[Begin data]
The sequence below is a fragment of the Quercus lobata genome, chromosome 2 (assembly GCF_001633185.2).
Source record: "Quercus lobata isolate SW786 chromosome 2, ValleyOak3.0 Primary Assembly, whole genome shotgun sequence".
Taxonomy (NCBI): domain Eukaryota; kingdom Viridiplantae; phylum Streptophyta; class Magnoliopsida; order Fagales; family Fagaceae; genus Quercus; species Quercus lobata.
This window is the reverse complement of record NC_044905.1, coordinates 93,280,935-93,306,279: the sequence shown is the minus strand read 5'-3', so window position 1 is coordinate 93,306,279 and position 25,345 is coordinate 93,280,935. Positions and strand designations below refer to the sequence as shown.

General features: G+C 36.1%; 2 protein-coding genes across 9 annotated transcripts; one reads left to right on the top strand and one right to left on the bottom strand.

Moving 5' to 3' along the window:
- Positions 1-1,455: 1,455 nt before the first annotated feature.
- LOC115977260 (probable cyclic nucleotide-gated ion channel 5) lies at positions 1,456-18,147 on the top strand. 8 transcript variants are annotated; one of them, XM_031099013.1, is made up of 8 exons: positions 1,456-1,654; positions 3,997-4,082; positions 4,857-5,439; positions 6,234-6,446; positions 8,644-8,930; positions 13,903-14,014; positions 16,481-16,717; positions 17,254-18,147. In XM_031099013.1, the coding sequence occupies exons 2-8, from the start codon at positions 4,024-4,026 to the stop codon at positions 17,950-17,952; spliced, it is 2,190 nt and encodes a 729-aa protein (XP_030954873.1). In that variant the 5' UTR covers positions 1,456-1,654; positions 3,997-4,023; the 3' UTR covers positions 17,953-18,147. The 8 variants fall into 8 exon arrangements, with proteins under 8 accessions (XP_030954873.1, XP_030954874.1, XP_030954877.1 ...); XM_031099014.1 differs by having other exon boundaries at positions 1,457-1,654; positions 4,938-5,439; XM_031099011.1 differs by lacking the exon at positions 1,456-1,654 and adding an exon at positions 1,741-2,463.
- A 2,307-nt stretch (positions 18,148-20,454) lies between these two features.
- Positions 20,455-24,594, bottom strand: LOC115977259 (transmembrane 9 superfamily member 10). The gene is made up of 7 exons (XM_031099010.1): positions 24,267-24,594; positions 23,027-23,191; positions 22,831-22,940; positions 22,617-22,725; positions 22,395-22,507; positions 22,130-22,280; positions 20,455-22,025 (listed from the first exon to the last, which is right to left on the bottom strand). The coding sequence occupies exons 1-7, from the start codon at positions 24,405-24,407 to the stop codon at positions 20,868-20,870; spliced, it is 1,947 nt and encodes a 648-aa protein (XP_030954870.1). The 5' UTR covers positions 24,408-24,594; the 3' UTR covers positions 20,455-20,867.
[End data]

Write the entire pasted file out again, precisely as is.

The sequence below is a fragment of the Quercus lobata genome, chromosome 2 (assembly GCF_001633185.2).
Source record: "Quercus lobata isolate SW786 chromosome 2, ValleyOak3.0 Primary Assembly, whole genome shotgun sequence".
Taxonomy (NCBI): domain Eukaryota; kingdom Viridiplantae; phylum Streptophyta; class Magnoliopsida; order Fagales; family Fagaceae; genus Quercus; species Quercus lobata.
This window is the reverse complement of record NC_044905.1, coordinates 93,280,935-93,306,279: the sequence shown is the minus strand read 5'-3', so window position 1 is coordinate 93,306,279 and position 25,345 is coordinate 93,280,935. Positions and strand designations below refer to the sequence as shown.

General features: G+C 36.1%; 2 protein-coding genes across 9 annotated transcripts; one reads left to right on the top strand and one right to left on the bottom strand.

Moving 5' to 3' along the window:
- Positions 1-1,455: 1,455 nt before the first annotated feature.
- LOC115977260 (probable cyclic nucleotide-gated ion channel 5) lies at positions 1,456-18,147 on the top strand. 8 transcript variants are annotated; one of them, XM_031099013.1, is made up of 8 exons: positions 1,456-1,654; positions 3,997-4,082; positions 4,857-5,439; positions 6,234-6,446; positions 8,644-8,930; positions 13,903-14,014; positions 16,481-16,717; positions 17,254-18,147. In XM_031099013.1, the coding sequence occupies exons 2-8, from the start codon at positions 4,024-4,026 to the stop codon at positions 17,950-17,952; spliced, it is 2,190 nt and encodes a 729-aa protein (XP_030954873.1). In that variant the 5' UTR covers positions 1,456-1,654; positions 3,997-4,023; the 3' UTR covers positions 17,953-18,147. The 8 variants fall into 8 exon arrangements, with proteins under 8 accessions (XP_030954873.1, XP_030954874.1, XP_030954877.1 ...); XM_031099014.1 differs by having other exon boundaries at positions 1,457-1,654; positions 4,938-5,439; XM_031099011.1 differs by lacking the exon at positions 1,456-1,654 and adding an exon at positions 1,741-2,463.
- A 2,307-nt stretch (positions 18,148-20,454) lies between these two features.
- Positions 20,455-24,594, bottom strand: LOC115977259 (transmembrane 9 superfamily member 10). The gene is made up of 7 exons (XM_031099010.1): positions 24,267-24,594; positions 23,027-23,191; positions 22,831-22,940; positions 22,617-22,725; positions 22,395-22,507; positions 22,130-22,280; positions 20,455-22,025 (listed from the first exon to the last, which is right to left on the bottom strand). The coding sequence occupies exons 1-7, from the start codon at positions 24,405-24,407 to the stop codon at positions 20,868-20,870; spliced, it is 1,947 nt and encodes a 648-aa protein (XP_030954870.1). The 5' UTR covers positions 24,408-24,594; the 3' UTR covers positions 20,455-20,867.